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Septembers shock, Octobers surprise, early Novembers can knock a campaign sideways. In a presidential race’s waning weeks, almost anything can happen — bedlam in the Middle East, financial panic at home, a scandal in the headlines. And as Election Day ticks closer, candidates get less and less time to absorb the blow.
Sometimes the kind of jolt known as an “October surprise” matters in the end. Other times it doesn’t. But every campaign knows enough to worry about what might come.
“A fall general election is a very wild ride,” said Steve Schmidt, who managed Sen. John McCain‘s campaign and served on George W. Bush’s re-election team. “It’s a volatile ride. You’re always on guard.”
Often the unforeseen sweeps in from overseas. This week’s violent protests at U.S. diplomatic outposts and the armed attacks that killed the ambassador and three other Americans in Benghazi, Libya, grabbed a presidential race focused on the domestic economy and spun it around to foreign policy.
Republican nominee Mitt Romney seized on the unrest in Libya, Egypt and then Yemen to criticize President Barack Obama as a weak world leader willing to appease Islamic extremists. Obama portrayed Romney as untested in foreign policy and rushing to politicize a tragedy before fully understanding the facts.
How much of that is remembered by voters on Nov. 6 will depend on what happens in the meantime. The Arab Spring nations may settle down and other surprises, such as skyrocketing gasoline prices or trouble between Israel and Iran, might emerge and be fresher on voters’ minds.
“Every day matters. Every moment changes the needle,” said Democratic strategist Donna Brazile, a veteran of the Bill Clinton and Al Gore presidential campaigns. But she thinks it’s unlikely a late surprise will reset the race because “the basic threads of this election are already implanted in the minds of voters.”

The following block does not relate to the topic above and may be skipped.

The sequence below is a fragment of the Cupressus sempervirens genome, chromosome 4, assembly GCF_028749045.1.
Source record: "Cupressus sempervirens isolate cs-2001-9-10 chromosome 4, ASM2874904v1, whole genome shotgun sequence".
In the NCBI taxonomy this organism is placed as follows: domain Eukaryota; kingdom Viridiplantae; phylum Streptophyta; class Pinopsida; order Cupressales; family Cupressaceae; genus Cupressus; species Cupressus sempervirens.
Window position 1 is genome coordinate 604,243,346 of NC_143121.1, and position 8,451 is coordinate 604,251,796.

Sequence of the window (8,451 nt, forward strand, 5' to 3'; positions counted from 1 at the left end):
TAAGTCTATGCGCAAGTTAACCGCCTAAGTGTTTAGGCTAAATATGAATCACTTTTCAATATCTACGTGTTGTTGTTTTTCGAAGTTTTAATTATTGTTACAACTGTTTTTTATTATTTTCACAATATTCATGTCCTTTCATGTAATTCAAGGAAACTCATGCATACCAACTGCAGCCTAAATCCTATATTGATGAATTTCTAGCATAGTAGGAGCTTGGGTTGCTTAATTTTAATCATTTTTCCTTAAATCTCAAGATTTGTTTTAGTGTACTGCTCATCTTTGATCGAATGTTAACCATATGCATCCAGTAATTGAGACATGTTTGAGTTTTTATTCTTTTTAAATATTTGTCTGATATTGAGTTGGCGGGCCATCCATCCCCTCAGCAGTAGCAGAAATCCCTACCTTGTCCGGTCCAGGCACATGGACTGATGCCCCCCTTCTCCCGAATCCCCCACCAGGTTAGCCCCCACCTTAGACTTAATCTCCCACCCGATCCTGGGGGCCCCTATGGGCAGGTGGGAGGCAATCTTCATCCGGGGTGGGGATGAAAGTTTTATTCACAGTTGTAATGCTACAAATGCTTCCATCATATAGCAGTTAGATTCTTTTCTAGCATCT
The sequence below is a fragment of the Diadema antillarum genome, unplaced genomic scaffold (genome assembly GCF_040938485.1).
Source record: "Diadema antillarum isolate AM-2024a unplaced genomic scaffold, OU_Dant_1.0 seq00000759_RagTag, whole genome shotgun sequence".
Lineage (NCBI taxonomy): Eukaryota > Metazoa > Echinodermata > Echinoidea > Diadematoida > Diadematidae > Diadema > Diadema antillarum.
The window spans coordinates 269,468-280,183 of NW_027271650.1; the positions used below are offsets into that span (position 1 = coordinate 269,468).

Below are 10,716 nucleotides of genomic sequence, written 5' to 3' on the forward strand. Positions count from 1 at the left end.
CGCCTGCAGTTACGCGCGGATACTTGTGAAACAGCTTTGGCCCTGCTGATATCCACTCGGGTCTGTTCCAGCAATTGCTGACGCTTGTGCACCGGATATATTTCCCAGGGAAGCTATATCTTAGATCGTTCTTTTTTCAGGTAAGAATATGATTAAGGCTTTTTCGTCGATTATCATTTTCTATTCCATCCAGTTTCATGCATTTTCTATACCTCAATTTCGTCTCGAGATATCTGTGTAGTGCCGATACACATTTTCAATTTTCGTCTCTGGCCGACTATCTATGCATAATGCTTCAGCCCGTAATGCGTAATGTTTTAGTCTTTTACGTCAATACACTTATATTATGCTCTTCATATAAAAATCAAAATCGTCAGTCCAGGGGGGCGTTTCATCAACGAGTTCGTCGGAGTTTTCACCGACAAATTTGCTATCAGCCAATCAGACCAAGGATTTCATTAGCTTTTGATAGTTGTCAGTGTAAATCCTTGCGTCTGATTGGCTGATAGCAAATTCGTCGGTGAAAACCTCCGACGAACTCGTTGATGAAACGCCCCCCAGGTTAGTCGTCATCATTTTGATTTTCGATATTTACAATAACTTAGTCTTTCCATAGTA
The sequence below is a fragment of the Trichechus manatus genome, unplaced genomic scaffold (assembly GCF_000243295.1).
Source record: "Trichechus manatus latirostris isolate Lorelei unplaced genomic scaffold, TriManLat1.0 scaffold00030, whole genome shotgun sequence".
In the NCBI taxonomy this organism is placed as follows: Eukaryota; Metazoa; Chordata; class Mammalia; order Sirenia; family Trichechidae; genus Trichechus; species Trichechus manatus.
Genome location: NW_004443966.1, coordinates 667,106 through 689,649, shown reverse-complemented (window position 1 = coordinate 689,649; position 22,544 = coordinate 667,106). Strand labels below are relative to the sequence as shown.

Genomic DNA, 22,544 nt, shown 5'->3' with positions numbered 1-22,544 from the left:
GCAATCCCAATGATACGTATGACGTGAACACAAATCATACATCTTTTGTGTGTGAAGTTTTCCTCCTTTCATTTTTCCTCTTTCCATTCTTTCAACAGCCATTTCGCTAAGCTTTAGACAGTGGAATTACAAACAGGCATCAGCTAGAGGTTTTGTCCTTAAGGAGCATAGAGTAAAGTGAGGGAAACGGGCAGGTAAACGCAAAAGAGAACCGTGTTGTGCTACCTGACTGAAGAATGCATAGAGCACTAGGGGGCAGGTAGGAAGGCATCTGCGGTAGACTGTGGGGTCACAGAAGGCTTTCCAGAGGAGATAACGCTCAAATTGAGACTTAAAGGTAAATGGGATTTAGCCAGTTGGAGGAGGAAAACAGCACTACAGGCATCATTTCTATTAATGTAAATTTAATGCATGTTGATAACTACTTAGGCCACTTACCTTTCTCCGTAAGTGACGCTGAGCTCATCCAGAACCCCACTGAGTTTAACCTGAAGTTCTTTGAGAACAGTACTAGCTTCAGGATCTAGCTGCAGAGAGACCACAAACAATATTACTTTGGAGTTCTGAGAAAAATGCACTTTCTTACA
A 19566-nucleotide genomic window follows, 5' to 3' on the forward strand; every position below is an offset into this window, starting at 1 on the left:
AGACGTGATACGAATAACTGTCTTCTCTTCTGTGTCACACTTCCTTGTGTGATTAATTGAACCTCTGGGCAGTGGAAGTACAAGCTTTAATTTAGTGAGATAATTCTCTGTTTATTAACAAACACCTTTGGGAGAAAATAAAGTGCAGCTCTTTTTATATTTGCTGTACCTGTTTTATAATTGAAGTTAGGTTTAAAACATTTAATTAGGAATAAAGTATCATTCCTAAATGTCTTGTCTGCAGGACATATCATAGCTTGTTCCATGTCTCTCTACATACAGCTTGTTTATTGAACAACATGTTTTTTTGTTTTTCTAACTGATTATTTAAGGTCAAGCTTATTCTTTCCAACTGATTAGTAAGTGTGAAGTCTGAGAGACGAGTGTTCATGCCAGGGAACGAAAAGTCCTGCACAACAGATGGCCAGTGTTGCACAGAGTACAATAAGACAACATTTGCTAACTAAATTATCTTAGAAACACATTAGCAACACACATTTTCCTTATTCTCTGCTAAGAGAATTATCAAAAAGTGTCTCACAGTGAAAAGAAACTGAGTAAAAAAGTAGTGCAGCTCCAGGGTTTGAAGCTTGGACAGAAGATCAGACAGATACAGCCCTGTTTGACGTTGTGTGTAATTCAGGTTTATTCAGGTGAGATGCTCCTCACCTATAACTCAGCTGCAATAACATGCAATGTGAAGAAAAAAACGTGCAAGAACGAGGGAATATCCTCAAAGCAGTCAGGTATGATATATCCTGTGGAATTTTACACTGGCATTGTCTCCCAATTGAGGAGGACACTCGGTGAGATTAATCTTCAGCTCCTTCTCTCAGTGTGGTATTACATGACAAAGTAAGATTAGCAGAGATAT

The classic definition of an October surprise — a term popularized by Ronald Reagan in 1980 — is timely news orchestrated by a president to help his own re-election. Now it’s more broadly applied to any unexpected development with potential to sway the race toward one candidate or the other.
In 2008, Obama’s campaign benefited from the autumn economic shock that, in its aftermath, threatens his re-election.
“Four years ago at this exact hour, John McCain had a lead coming out of a very successful convention. Nobody had any idea a series of events was going to unfold that brought the global financial system to the brink of collapse,” Schmidt said Thursday. “It effectively ended the campaign.”
On Sept. 15, 2008, Lehman Brothers investment bank filed for the nation’s largest bankruptcy ever, setting off a stock market crash and global financial panic that voters largely blamed on the Republicans in power. McCain didn’t help his cause by declaring that “the fundamentals of the economy are strong” — a statement mocked by the Obama campaign. That’s not to say Obama wouldn’t have won, anyway, but it would have been a different race.
The most famous October surprise is one that never happened.
Instead, Iran freed its hostages just hours after Reagan’s inauguration, sparking rumors that his campaign had secretly negotiated with the Iranians to delay the hostages’ release. The allegation lingered for years, further cementing the term “October surprise,” until it was laid to rest by a bipartisan congressional investigation in 1993.
The idea of the autumn game-changer dates at least to President Lyndon Johnson, who announced a halt to bombing in Vietnam on Oct. 31, 1968, giving a boost to the campaign of Vice President Hubert Humphrey. Richard Nixon won that race anyway. Nixon’s 1972 re-election campaign benefited greatly from an October announcement by his national security adviser, Henry Kissinger, that “peace is at hand” in Vietnam, which proved premature.
Other autumn surprises that rocked presidential campaigns:
— Oct. 29, 2004: Osama bin Laden releases a video threatening more attacks unless the U.S. changes its ways.
It was widely reviled as a terrorist calling for Americans to vote against their president, George W. Bush, and instead strengthened the president’s campaign. John Kerry would later contend that the video cost him the race. “It changed the entire dynamic of the last five days,” Kerry said.
— Oct. 12, 2000: Al-Qaida in Yemen terrorists blow a hole in the USS Cole as it sits in port, killing 17 sailors.
The gut-wrenching shock to the nation didn’t have a clear impact on the race between Gore and Bush. Later, a minor November surprise — the revelation that Bush had been arrested on a misdemeanor drunken driving charge back in 1976 — stirred Republican indignation because it came just five days before the election. Voters shrugged it off.
— Oct. 1, 1992: Billionaire Ross Perot, who had impulsively quit his third-party presidential bid in July, jumps back in.
Perot got a spot in the presidential debates alongside President George H.W. Bush and Clinton, leaving them scrambling to respond, and ended up sucking votes from both sides.
“Sometimes it seems that we’re at the mercy of events, instead of shaping events,” Romney told supporters Wednesday. He was referring to the United States and its role in the world.
The same could be said, however, of presidential campaigns.
© 2012 The Associated Press